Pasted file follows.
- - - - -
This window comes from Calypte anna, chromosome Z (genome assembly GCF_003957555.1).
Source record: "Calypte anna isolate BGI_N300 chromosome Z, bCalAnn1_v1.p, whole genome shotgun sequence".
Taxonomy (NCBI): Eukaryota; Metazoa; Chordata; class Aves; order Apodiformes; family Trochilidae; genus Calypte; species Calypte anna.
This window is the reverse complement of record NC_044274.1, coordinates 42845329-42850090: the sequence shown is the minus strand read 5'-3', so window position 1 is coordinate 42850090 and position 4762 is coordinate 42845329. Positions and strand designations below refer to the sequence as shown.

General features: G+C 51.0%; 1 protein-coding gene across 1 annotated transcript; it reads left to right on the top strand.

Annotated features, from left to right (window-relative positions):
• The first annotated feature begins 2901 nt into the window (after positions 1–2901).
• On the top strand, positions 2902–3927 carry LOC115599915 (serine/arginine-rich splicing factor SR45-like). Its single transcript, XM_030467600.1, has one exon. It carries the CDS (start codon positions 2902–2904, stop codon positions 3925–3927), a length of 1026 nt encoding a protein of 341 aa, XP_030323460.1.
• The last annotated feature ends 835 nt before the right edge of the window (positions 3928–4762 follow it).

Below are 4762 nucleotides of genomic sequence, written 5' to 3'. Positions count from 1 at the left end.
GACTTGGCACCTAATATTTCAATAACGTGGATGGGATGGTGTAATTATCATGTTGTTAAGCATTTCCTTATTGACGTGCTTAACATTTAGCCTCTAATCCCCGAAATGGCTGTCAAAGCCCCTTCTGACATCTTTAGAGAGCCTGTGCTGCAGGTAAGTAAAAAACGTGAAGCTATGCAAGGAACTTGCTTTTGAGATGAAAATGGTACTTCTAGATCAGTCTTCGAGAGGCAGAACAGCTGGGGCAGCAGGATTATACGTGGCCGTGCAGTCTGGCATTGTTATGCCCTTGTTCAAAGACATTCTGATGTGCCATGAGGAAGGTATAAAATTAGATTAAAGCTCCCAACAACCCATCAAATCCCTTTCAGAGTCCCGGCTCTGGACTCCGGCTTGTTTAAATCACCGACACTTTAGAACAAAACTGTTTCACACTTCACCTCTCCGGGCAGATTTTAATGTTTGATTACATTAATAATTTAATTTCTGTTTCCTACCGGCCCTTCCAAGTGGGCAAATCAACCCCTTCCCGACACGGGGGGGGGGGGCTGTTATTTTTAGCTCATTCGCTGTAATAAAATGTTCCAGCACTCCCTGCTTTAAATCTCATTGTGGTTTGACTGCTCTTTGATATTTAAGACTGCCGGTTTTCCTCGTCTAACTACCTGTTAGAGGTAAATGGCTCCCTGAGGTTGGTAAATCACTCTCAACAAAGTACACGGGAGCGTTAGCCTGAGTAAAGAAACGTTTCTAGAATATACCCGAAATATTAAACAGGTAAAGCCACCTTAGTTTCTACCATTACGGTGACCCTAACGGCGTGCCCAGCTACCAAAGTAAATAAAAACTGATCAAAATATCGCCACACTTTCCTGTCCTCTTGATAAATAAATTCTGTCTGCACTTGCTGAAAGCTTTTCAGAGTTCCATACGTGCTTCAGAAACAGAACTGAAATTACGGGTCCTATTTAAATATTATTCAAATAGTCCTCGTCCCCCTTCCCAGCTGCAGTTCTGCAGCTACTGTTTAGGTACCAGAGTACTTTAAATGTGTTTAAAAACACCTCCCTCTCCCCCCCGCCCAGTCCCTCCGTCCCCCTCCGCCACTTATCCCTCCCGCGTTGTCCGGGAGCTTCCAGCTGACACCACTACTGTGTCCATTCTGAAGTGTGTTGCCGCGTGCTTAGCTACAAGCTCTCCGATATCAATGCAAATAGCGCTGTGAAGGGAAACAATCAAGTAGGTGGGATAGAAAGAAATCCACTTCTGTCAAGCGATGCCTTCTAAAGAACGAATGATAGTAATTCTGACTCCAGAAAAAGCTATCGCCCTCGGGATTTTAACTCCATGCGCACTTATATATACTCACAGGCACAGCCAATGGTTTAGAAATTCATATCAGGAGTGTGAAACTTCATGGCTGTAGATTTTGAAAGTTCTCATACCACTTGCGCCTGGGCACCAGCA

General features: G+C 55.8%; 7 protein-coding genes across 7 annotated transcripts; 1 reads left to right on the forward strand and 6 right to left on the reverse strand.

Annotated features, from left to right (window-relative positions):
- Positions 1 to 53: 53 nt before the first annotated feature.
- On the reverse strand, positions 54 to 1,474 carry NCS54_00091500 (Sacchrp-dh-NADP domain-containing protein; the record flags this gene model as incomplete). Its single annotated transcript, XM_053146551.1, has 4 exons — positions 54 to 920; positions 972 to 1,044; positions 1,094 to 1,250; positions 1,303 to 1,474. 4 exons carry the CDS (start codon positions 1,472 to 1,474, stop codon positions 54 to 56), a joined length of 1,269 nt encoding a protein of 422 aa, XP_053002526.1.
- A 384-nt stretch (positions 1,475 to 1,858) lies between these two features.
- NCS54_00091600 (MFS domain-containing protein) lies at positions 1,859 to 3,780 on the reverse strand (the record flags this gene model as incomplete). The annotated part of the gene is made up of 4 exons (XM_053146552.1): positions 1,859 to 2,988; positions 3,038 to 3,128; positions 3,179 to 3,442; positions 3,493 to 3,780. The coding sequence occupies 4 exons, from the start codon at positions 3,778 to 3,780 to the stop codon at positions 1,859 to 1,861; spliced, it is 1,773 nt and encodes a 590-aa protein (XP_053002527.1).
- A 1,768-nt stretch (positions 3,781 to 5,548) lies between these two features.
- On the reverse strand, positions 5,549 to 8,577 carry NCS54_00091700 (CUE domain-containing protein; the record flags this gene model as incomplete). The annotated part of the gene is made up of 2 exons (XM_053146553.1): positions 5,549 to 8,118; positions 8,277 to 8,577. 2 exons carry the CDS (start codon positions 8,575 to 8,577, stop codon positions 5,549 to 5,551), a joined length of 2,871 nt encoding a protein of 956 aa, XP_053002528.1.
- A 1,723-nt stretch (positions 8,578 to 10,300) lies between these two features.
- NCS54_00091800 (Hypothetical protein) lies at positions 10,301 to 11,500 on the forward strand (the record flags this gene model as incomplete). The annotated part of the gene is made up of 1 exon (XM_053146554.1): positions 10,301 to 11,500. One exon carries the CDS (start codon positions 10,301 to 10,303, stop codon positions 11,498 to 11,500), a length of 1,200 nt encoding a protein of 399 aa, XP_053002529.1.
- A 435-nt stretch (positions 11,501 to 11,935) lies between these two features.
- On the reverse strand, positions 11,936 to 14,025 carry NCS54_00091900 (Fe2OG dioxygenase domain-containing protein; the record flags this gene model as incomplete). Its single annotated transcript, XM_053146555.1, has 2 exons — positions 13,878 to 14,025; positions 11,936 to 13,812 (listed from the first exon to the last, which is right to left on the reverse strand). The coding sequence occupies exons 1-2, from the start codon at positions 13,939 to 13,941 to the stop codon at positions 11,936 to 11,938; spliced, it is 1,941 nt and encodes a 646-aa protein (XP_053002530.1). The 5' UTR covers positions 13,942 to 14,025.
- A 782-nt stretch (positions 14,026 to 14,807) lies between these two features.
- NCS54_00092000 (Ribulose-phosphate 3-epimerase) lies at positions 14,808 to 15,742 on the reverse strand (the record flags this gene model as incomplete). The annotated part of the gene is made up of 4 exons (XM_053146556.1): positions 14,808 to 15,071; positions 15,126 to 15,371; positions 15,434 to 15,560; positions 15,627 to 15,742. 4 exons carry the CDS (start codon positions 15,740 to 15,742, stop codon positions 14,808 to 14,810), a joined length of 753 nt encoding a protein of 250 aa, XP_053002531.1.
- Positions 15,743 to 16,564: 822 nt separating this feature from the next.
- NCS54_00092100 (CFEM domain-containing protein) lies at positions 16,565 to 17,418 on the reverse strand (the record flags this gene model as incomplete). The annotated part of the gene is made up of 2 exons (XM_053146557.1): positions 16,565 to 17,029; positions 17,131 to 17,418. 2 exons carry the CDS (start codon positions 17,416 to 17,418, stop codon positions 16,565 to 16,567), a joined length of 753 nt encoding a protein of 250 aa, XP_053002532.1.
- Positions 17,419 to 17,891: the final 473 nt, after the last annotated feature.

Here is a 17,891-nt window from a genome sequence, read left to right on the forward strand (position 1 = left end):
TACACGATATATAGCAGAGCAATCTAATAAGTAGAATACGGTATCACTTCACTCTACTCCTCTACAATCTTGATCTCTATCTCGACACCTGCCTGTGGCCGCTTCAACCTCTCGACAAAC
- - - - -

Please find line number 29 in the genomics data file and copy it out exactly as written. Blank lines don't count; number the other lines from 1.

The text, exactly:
Here is a 17,891-nt window from a genome sequence, read left to right on the forward strand (position 1 = left end):